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Ethics and Healthcare

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ACCESSWIRE / April 2, 2014 / Ethics is a branch of philosophy that deals with morals and the difference between right and wrong, good and bad, vice and virtue. Moral concepts emanating from this philosophy can be grouped into 5 major ethical theories.

One of the most influential of these theories is Consequentialism and its best known version known as Utilitarianism. The two most prominent exponents of Utilitarianism are Jeremy Bentham (1748-1832) and John Stuart Mill (1806-1873). Bentham advocated that “pleasure is the only good and pain the only evil” (Geirsson and Holmgren 81). He believed that “An action is right or wrong to the extent that it increases or decreases the total happiness of affected members of society” (Mayer 28). Mill argued this doctrine was vague and simplistic because it ignored our innate sense of duty and moral judgment. So, he refined the definition. He explained the “pleasures and pains vary not only in quantity but also in quality” (Mill 86).

Human beings have nobler feelings than just those of the sensual nature, and they have higher mental faculties; they have feelings; they have a conscience, and a sense of dignity; therefore, he believes, “Actions are right to the degree that they tend to promote the greatest good for the greatest number” (Mill 86). He advocated Rule Utilitarianism as opposed to Bentham’s Act Utilitarianism, stating that a set of moral rules have to be adopted first, which if followed by everyone, “will lead to the greatest total happiness of society (Mayer 30).

The principle conclusively holds the premise that rules both moral and civic supersede individual actions, which means that no one’s happiness can be considered more valuable than another’s. If one does what is morally and ethically right and follows a set of accepted rules, this will cause more happiness for more people, which is the ultimate goal of Utilitarianism, and the ultimate goal of the American Constitution.

Social justice delivers “the greatest good to the greatest number.” I believe that the Affordable Care Act offers the delivery of social justice. Martin Luther King Jr. said, “Of all the forms of inequality, injustice in health care is the most shocking and inhumane.” Therefore, there should be no argument on the premise that access to health care should be a right and not a privilege in any civilized society, because if this right is denied, then the pursuit of happiness is denied, and peace and prosperity is denied.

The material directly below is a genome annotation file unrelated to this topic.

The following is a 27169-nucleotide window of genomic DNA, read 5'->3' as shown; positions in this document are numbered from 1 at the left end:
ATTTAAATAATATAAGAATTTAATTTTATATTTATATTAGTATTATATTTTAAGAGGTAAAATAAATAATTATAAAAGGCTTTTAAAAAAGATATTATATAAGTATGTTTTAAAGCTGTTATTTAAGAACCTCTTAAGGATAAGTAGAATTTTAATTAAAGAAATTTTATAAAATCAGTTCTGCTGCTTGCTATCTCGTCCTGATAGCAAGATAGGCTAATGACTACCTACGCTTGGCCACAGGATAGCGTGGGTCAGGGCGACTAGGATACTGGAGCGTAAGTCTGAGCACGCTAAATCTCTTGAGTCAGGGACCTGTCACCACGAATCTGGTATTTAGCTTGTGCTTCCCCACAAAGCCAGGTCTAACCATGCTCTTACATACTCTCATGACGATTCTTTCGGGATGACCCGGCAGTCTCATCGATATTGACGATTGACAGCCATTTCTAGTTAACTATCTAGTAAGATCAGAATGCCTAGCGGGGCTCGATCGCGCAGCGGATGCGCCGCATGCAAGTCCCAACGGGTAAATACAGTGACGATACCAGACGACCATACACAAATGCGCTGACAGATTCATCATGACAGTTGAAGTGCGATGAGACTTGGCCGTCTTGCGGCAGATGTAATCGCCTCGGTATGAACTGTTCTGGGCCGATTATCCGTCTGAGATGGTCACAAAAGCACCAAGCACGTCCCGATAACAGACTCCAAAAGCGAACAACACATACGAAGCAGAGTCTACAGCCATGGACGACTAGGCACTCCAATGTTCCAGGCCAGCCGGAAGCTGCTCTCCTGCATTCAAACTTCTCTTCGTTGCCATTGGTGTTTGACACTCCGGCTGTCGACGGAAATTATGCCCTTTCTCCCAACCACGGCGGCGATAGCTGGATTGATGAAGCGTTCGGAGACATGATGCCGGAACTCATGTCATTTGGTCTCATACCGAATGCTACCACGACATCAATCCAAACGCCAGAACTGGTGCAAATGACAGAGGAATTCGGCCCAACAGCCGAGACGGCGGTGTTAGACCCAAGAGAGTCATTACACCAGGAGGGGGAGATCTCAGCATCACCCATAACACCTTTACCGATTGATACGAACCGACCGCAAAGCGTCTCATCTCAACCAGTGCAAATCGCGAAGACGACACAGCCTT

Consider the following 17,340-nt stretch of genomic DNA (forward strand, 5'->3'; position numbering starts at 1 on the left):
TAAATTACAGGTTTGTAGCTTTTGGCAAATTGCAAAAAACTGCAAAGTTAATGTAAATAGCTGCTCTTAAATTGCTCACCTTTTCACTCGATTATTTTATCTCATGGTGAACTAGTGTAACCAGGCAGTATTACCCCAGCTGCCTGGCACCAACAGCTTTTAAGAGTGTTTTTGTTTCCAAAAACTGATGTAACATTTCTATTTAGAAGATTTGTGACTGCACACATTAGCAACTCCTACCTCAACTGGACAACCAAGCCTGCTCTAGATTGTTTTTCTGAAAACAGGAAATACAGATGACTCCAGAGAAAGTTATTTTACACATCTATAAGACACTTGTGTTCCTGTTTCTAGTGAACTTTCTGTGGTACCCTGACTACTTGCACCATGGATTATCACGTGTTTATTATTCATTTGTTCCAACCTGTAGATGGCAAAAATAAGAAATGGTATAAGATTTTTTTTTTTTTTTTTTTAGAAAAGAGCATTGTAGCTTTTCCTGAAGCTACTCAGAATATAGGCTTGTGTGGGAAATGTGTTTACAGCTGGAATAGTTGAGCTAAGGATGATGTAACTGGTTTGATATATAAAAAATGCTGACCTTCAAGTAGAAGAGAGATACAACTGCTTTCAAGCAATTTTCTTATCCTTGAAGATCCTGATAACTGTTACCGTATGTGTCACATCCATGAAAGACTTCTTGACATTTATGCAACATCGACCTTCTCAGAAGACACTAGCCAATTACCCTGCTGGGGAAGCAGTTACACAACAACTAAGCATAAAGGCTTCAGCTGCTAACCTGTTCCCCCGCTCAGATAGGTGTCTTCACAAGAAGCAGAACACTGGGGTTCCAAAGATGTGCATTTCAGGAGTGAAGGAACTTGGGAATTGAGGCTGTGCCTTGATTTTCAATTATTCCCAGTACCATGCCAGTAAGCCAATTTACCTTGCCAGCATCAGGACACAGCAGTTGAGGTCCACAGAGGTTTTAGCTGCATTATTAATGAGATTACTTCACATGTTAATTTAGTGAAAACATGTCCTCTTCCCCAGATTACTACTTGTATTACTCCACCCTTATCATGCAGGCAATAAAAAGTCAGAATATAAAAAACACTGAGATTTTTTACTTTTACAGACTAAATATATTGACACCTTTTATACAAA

So when, thanks to President Obama’s efforts, the Affordable Care Act became law four years ago, we Americans knew our government had finally got it right, and social justice through health care justice was finally served.

I, Raihan Sayeed appeal to all to sign up for this nation-wide health care program, rightly called Obama care, and secure the numerous benefits it brings. The enrollment period will end on April 15th, 2014, so please take the time to enroll to fulfill your obligations to yourself, your family, and your community.

Listed below are the benefits guaranteed through The Affordable Care Act:

1. Coverage for hospital care, doctor visits, x-rays, labs and prescriptions.

2. Coverage for pre existing conditions, mental health and preventative care.

3. Coverage on treatments without limits of financial caps.

4. Premium discounts for low wage earners.

Please note that by law enrollment is required by all US citizens and green card holders, with financial penalties for non compliance.

http://www.healthcare.gov/ takes you to your state’s website. 1-800-318-2596 helps answer your questions.

Thank you all,

Raihan Sayeed
Medical Student

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